Since we’ve been having an interesting discussion about the nature of the High Priestess, I thought I would refresh a debate we once had on the Aeclectic Tarot forum about its astrological assignment and that of the tarot Moon. First some background that will bring this into focus. Someone asked about the difference between the Moon’s mode of expression in the High Priestess and that in its namesake card. The consensus was that the former embodies a more exalted form of the lunar energy, cleansed of all taint of impurity, while the latter is associated with Pisces, the last sign of the zodiac and therefore something of a “psychic cesspool” where all manner of toxic emotional garbage accumulates. Even though I’m well aware that Aleister Crowley considered the waning Moon to be the polluted domain of Hecate and not the realm of Diana, as an astrologer I couldn’t let that last one pass. Since I had already been exploring a realignment of the Golden Dawn’s astrological correspondences to the Major Arcana, this exchange brought me back to the High Priestess. Here are the thoughts I came up with at the time, which earned me a rather bristling response from the traditional Qabalistic crowd:
The High Priestess as Pisces
Regarding assignment of Pisces to the High Priestess, although I’m “devoutly non-religious” (one of my favorite oxymorons), I got going on “Christ consciousness” and the idea that the channel for Christ’s manifestation and “repatriation” would have been from Keter to Tipharet and back, and Christ’s was an eminently “Piscean” individuality, while Pisces is a sign of service and sacrifice. Rather than collecting psychic garbage (or at least not concentrating and holding onto it), the Piscean path at its best might be seen as a way of transmuting, purifying and sublimating it. (I hear the Pisces types out there cheering.) Also, I kind of take issue with the “last sign” notion; astrology is perfectly circular so there is no “last sign.” Pisces dumps all its waste right back into the head of Aries. Or how about this: “The High Priestess (Pisces) makes the Emperor (Aries) ‘lick her boots’.” More cheering!!!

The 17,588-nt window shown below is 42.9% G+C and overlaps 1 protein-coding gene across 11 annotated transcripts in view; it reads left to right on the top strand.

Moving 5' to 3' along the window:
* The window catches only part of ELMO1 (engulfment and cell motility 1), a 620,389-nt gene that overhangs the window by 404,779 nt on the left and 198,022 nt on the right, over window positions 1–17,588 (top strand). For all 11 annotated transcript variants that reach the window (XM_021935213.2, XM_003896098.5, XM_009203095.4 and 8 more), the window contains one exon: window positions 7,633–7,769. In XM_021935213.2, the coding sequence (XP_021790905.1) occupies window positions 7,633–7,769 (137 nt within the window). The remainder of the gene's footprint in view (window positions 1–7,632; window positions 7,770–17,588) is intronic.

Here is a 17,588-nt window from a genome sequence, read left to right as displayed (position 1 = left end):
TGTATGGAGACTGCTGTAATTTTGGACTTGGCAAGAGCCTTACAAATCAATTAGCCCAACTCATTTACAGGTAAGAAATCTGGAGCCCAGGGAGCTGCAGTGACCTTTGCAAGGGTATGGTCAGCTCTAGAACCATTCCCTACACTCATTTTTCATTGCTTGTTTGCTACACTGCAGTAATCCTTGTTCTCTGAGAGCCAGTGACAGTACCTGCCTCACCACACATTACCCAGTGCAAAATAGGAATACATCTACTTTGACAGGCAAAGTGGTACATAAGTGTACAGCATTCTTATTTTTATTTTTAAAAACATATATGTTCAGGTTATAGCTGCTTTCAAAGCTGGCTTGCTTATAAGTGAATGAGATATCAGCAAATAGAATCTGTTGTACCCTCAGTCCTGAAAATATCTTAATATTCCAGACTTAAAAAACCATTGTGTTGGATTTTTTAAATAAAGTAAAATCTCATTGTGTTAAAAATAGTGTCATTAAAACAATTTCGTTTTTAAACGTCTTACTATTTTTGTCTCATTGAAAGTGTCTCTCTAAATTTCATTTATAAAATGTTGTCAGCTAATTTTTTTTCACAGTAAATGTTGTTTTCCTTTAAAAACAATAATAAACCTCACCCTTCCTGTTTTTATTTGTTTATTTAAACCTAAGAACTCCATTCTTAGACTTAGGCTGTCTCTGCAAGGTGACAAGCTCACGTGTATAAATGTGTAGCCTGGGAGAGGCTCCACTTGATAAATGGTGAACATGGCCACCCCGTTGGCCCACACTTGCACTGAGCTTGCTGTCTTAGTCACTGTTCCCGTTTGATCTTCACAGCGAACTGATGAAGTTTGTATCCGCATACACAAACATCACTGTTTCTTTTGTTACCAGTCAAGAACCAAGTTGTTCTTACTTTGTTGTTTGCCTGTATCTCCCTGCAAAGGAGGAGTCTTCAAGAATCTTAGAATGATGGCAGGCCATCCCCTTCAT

Also, in this life the principle value in the Tree would seem to be the Way of Return; thoughts on emanation come across as just that: an abstract mental exercise, however edifying and elevating. Leaving Tipharet by way of Pisces strikes me as a perfect expression of leaving the grosser aspects of the Ego behind to continue the ascent.
Finally, back in the ’70s when I first encountered Crowley’s allocation of the modern planets to the Sephirot, I never liked putting Neptune in Chockma because it just seems too feminine to represent the Father. The deity Uranus, as “Father Sky” and father of Cronus (Saturn/Binah), and the planet Uranus as the modern “ruler of astrology” seem to make more sense as a replacement for the Wheel of the Zodiac.
With no argument about Pluto at Keter, that left Neptune to Da’at, which seemed to immediately resonate, since Neptune is an obscure and nebulous presence, “now-you-see–it-now-you-don’t” kind of thing. Coincidentally, Pisces is ruled in modern terms by Neptune, and having Pisces on the path crossing the Abyss at just this point makes loads of sense to me. I like the “mystical” feeling of the combination. Also, the Moon as the astrological expression of emotions, moods, routines and habits doesn’t have much of a “higher wisdom” dimension to it; it’s more about urges and flows, a “tidal” presence in our lives.